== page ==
Pizza Pops gets weird again with its fans

The General Mills brand builds on its nonconformist positioning to engage a slightly older demo online.


General Mills is once again embracing weirdness, but this time it’s focused on “weird” hobbies rather than wacky Pizza Pop mascots in hopes of spurring social engagement.

The “What a Time to Be Weird” campaign launched this week with an ad that depicts what appears to be an everyday office space. Then, at the touch of a button contained within a Pizza Pop, the workplace is revealed to contain a colourful array of closet anime, puppeteering, cosplay and wrestling fans.

To go along with the main ad, “What a Time to Be Weird” also features four digital videos focusing on real individuals and their weird habits.

The hero spot’s confused protagonist says Pizza Pops are neither a pizza, nor a calzone, which Paul Cuaso, associate director for meals, baking and new ventures at General Mills, says comes directly from customer feedback that said the product was “weird” and hard to categorize.

The brand decided to lean into the weirdness of the product, and Cuaso says the brand is hoping that the celebration of weirdness is a sentiment that will resonate especially well online, where nonconformist behaviours tend to be more celebrated. Cuaso describes each of the principals featured in the four online spots as a real-life weirdo, adding that the brand is also hoping to build a community of like-minded oddballs on Instagram with the #whatatimetobeweird hashtag. He says the message is that all of us are inherently weird to some degree, and focusing on its customers’ own personal expressions of weirdness is a good way to tell the brand story.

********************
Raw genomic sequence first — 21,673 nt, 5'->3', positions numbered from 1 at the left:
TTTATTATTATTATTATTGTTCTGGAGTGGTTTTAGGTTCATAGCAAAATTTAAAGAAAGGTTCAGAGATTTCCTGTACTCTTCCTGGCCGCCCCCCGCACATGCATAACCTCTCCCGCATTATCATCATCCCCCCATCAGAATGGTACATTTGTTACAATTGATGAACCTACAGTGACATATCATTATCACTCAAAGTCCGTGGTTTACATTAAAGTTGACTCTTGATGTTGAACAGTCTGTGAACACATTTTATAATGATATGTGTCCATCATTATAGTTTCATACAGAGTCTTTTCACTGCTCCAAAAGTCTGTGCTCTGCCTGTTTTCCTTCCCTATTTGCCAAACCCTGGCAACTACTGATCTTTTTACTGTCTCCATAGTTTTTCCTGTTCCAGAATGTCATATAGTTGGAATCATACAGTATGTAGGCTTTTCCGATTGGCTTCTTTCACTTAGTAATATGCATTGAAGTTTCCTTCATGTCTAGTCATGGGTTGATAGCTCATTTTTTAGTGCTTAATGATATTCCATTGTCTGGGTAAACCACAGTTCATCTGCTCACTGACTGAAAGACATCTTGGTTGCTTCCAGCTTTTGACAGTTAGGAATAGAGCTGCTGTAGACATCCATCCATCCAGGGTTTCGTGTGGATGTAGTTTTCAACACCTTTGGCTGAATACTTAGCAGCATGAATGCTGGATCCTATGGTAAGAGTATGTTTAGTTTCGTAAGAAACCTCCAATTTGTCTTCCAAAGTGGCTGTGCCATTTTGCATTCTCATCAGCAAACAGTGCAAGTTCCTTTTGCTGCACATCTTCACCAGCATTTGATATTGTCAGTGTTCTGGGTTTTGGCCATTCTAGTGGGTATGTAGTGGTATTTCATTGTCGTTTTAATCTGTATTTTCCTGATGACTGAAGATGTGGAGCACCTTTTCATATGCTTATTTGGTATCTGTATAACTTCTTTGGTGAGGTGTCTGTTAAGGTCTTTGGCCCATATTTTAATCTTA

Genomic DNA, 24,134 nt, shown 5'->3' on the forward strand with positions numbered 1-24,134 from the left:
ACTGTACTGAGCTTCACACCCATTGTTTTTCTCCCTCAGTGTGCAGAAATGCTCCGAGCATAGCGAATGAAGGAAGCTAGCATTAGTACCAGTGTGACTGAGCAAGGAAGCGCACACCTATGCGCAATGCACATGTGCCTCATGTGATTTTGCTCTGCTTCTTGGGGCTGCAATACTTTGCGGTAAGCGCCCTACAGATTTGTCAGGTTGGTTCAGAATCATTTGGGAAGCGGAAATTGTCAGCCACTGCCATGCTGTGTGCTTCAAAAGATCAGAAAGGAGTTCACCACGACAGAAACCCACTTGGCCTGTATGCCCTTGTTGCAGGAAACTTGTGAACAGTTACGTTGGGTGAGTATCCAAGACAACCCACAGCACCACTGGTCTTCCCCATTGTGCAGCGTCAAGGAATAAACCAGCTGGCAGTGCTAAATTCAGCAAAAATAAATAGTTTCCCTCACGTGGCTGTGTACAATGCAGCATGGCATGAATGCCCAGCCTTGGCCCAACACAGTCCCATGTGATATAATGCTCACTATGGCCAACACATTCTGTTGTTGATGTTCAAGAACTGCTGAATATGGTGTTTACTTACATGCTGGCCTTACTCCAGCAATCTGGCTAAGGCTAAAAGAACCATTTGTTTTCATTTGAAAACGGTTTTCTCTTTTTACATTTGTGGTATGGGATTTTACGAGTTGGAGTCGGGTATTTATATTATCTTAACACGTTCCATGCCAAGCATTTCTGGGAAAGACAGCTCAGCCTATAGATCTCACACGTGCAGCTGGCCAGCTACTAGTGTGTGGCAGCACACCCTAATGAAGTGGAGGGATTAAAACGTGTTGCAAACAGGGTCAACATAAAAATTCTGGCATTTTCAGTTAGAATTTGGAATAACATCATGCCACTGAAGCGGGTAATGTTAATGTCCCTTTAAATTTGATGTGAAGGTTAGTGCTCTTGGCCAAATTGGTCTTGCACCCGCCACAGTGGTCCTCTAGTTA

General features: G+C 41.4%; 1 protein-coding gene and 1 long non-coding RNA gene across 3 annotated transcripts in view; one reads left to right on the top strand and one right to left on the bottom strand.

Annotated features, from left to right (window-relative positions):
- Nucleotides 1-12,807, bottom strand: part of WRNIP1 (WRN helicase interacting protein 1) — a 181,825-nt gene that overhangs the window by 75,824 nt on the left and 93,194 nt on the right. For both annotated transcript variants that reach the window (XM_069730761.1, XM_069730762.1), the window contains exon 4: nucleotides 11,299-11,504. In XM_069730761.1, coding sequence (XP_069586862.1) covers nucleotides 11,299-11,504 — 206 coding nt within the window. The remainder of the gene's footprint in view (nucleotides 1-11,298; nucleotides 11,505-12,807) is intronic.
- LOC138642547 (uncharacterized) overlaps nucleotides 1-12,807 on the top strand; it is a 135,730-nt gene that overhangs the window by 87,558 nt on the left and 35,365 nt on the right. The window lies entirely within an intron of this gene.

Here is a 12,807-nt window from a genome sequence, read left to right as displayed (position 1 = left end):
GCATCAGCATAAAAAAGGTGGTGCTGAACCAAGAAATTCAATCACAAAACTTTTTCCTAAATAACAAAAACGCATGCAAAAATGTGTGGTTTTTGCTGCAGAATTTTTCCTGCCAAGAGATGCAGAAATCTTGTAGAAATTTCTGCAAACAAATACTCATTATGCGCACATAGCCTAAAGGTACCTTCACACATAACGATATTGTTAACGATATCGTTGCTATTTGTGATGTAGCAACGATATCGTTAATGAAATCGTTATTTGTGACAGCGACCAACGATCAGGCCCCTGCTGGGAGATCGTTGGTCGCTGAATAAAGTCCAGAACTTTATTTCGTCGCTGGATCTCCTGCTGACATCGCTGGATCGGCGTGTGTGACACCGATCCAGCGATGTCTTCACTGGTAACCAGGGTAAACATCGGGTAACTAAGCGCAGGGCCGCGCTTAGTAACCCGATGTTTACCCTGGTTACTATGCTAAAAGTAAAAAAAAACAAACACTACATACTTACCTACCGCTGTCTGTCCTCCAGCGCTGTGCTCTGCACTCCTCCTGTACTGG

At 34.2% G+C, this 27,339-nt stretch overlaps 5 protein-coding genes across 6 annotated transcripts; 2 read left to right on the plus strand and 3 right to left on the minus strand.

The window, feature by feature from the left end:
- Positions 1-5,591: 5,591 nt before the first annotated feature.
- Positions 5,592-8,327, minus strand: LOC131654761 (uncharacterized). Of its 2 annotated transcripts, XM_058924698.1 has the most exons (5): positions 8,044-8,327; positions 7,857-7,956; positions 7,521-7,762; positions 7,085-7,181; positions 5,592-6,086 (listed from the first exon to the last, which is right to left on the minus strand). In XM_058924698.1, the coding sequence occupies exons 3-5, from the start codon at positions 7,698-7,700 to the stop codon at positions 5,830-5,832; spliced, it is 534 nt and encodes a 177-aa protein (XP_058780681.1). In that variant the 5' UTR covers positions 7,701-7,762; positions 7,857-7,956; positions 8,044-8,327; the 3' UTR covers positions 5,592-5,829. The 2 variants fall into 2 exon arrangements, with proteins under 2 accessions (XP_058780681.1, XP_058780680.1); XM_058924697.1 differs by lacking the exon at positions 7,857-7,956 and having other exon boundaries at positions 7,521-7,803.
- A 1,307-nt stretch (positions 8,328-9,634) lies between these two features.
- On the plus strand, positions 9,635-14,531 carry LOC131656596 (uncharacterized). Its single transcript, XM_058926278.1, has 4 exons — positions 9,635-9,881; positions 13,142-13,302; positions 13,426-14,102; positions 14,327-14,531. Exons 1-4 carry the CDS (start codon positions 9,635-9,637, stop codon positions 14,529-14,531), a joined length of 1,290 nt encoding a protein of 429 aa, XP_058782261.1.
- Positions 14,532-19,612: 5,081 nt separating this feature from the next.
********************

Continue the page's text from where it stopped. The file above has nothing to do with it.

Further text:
The campaign builds on the “#WeirdGood” campaign from 2018. However, rather than the young people in Pizza Pop costumes that campaign featured, the new effort is aimed at a slightly older demo.

In the past, Cuaso says the positioning of the Pizza Pops brand has been “a hunger-filler for teens that’s put in the microwave and explodes.” However, he tells strategy that is a bit of a misconception, as many of its customers are between the ages of 18 and 24. The goal for this campaign, he says, was to reach out to that group of people getting their first job and students living on their own who make their own purchasing decisions for their households, but who may have grown up with moms buying frozen hot snacks.

In addition to the videos, the brand is releasing online OTP and mobile ads as part of the campaign. PR and influencer relations was handled by Veritas Communications, while Cossette was the creative agency.